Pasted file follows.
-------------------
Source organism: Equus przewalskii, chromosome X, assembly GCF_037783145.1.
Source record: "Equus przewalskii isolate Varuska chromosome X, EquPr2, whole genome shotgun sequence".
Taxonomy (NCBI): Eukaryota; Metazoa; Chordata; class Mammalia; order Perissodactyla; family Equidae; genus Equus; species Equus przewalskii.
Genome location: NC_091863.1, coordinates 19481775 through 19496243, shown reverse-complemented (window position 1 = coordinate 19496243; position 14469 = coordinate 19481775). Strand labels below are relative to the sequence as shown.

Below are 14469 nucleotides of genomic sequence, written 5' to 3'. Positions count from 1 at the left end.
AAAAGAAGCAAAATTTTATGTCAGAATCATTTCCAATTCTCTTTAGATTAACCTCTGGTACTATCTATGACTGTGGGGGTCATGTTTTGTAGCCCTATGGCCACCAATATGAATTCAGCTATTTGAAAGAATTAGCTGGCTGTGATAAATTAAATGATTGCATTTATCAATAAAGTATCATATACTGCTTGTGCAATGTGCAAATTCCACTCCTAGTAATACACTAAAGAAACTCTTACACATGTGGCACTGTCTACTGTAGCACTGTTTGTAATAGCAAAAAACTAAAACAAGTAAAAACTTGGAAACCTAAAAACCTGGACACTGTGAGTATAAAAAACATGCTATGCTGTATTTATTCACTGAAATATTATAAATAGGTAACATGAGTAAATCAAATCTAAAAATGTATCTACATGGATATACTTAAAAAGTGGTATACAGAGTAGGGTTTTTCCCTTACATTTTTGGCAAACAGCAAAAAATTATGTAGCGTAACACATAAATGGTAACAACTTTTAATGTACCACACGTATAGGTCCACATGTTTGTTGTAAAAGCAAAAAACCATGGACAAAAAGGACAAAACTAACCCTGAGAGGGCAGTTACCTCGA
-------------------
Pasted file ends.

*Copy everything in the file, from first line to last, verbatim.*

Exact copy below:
Source organism: Equus przewalskii, chromosome X, assembly GCF_037783145.1.
Source record: "Equus przewalskii isolate Varuska chromosome X, EquPr2, whole genome shotgun sequence".
Taxonomy (NCBI): Eukaryota; Metazoa; Chordata; class Mammalia; order Perissodactyla; family Equidae; genus Equus; species Equus przewalskii.
Genome location: NC_091863.1, coordinates 19481775 through 19496243, shown reverse-complemented (window position 1 = coordinate 19496243; position 14469 = coordinate 19481775). Strand labels below are relative to the sequence as shown.

Below are 14469 nucleotides of genomic sequence, written 5' to 3'. Positions count from 1 at the left end.
AAAAGAAGCAAAATTTTATGTCAGAATCATTTCCAATTCTCTTTAGATTAACCTCTGGTACTATCTATGACTGTGGGGGTCATGTTTTGTAGCCCTATGGCCACCAATATGAATTCAGCTATTTGAAAGAATTAGCTGGCTGTGATAAATTAAATGATTGCATTTATCAATAAAGTATCATATACTGCTTGTGCAATGTGCAAATTCCACTCCTAGTAATACACTAAAGAAACTCTTACACATGTGGCACTGTCTACTGTAGCACTGTTTGTAATAGCAAAAAACTAAAACAAGTAAAAACTTGGAAACCTAAAAACCTGGACACTGTGAGTATAAAAAACATGCTATGCTGTATTTATTCACTGAAATATTATAAATAGGTAACATGAGTAAATCAAATCTAAAAATGTATCTACATGGATATACTTAAAAAGTGGTATACAGAGTAGGGTTTTTCCCTTACATTTTTGGCAAACAGCAAAAAATTATGTAGCGTAACACATAAATGGTAACAACTTTTAATGTACCACACGTATAGGTCCACATGTTTGTTGTAAAAGCAAAAAACCATGGACAAAAAGGACAAAACTAACCCTGAGAGGGCAGTTACCTCGA